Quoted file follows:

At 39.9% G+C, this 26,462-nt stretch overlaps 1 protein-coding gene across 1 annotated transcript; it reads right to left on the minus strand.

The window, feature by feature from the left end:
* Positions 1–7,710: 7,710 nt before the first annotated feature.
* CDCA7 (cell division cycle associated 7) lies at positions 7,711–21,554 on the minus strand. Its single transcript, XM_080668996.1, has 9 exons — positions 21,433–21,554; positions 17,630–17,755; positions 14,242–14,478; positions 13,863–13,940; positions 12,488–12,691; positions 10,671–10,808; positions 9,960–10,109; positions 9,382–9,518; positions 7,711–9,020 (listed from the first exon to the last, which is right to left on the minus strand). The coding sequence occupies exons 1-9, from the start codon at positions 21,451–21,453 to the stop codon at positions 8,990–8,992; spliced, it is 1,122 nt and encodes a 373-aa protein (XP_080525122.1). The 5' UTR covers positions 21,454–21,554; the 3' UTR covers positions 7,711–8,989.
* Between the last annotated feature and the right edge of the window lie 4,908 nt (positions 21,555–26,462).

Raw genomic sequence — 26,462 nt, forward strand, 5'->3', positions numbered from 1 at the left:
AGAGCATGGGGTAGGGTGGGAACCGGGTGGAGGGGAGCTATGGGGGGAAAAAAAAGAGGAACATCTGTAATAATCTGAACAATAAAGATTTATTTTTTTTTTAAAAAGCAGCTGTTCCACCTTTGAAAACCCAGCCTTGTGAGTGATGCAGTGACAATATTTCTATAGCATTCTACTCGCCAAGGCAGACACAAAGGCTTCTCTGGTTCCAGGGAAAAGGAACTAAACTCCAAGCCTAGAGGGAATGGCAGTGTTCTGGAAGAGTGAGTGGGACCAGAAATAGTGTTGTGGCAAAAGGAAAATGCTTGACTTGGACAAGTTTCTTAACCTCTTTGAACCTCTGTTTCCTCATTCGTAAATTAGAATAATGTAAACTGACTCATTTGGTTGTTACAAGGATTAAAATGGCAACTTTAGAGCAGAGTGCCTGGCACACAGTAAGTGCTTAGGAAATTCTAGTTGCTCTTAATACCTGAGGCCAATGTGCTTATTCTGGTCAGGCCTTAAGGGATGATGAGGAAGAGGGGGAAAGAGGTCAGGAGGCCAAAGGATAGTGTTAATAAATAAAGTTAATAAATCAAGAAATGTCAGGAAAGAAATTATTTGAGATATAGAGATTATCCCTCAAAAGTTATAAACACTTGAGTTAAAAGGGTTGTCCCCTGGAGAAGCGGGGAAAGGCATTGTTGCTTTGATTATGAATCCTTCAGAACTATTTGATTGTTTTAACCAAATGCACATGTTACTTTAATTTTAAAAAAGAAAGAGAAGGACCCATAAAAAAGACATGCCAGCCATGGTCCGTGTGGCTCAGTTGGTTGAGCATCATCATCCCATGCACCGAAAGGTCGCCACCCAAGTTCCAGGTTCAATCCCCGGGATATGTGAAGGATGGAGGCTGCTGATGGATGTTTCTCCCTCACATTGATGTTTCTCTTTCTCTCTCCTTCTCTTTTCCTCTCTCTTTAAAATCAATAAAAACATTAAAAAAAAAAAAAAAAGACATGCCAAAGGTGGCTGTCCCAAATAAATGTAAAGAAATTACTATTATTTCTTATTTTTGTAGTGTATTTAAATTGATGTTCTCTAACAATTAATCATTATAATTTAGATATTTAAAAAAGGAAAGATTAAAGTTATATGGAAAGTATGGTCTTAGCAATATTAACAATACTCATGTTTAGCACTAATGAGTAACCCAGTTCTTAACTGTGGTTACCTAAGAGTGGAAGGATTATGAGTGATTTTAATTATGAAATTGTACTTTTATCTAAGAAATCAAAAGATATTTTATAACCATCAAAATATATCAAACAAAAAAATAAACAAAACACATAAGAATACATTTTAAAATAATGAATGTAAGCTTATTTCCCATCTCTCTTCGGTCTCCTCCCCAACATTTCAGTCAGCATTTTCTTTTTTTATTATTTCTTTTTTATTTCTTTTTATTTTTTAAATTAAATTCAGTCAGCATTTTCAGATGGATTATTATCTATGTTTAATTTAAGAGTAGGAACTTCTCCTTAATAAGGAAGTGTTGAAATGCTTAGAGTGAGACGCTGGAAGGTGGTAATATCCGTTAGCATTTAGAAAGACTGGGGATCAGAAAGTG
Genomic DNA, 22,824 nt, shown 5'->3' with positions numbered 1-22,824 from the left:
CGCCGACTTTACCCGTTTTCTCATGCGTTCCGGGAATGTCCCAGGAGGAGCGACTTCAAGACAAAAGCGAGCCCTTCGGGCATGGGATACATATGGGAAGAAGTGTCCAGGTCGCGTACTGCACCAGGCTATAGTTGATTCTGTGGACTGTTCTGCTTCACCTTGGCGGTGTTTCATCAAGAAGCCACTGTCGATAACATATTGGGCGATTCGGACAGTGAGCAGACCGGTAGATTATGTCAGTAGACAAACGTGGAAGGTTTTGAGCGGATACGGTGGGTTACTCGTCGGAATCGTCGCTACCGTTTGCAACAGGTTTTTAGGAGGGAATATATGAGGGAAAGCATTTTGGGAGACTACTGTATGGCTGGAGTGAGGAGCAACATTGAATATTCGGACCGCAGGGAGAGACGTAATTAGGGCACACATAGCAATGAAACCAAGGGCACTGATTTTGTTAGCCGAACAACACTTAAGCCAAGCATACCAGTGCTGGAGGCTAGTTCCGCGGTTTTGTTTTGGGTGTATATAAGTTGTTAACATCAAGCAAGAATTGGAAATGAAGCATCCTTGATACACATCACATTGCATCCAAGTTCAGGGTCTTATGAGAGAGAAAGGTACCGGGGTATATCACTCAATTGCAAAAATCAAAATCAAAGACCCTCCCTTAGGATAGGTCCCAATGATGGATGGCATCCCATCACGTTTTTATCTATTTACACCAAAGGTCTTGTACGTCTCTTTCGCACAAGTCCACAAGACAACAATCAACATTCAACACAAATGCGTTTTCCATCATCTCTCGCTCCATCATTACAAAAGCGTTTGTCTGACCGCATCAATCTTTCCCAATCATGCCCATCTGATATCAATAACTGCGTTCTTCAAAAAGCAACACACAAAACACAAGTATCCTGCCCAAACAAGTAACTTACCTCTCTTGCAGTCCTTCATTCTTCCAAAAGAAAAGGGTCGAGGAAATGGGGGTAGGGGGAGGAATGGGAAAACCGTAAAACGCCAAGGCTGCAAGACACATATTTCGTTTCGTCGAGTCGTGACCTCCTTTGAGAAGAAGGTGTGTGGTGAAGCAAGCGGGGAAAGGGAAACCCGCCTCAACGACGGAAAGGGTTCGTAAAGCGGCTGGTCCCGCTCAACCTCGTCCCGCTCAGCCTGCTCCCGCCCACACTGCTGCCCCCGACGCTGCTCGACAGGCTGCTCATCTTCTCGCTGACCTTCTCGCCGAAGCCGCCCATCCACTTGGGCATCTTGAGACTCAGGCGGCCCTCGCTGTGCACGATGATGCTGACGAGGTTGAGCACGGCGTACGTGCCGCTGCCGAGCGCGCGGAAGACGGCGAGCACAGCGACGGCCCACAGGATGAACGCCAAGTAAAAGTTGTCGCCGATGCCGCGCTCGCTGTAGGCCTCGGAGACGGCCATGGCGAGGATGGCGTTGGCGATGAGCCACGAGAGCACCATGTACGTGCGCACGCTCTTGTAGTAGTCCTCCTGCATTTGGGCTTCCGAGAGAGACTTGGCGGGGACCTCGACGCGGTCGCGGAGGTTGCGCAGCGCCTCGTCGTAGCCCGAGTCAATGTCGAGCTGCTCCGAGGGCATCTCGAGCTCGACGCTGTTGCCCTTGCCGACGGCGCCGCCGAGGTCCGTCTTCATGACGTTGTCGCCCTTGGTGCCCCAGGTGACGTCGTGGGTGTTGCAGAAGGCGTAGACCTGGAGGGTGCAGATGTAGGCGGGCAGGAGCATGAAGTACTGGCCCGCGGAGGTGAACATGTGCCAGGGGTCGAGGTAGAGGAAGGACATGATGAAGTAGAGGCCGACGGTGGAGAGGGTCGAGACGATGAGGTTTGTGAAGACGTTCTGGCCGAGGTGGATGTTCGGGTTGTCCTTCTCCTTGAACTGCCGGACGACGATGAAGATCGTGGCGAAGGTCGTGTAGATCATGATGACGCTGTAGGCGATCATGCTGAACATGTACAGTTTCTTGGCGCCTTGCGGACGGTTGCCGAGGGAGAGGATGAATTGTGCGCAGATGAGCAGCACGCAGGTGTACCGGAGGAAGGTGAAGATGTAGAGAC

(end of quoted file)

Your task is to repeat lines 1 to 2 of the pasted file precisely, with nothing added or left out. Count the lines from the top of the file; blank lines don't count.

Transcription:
At 39.9% G+C, this 26,462-nt stretch overlaps 1 protein-coding gene across 1 annotated transcript; it reads right to left on the minus strand.

The window, feature by feature from the left end: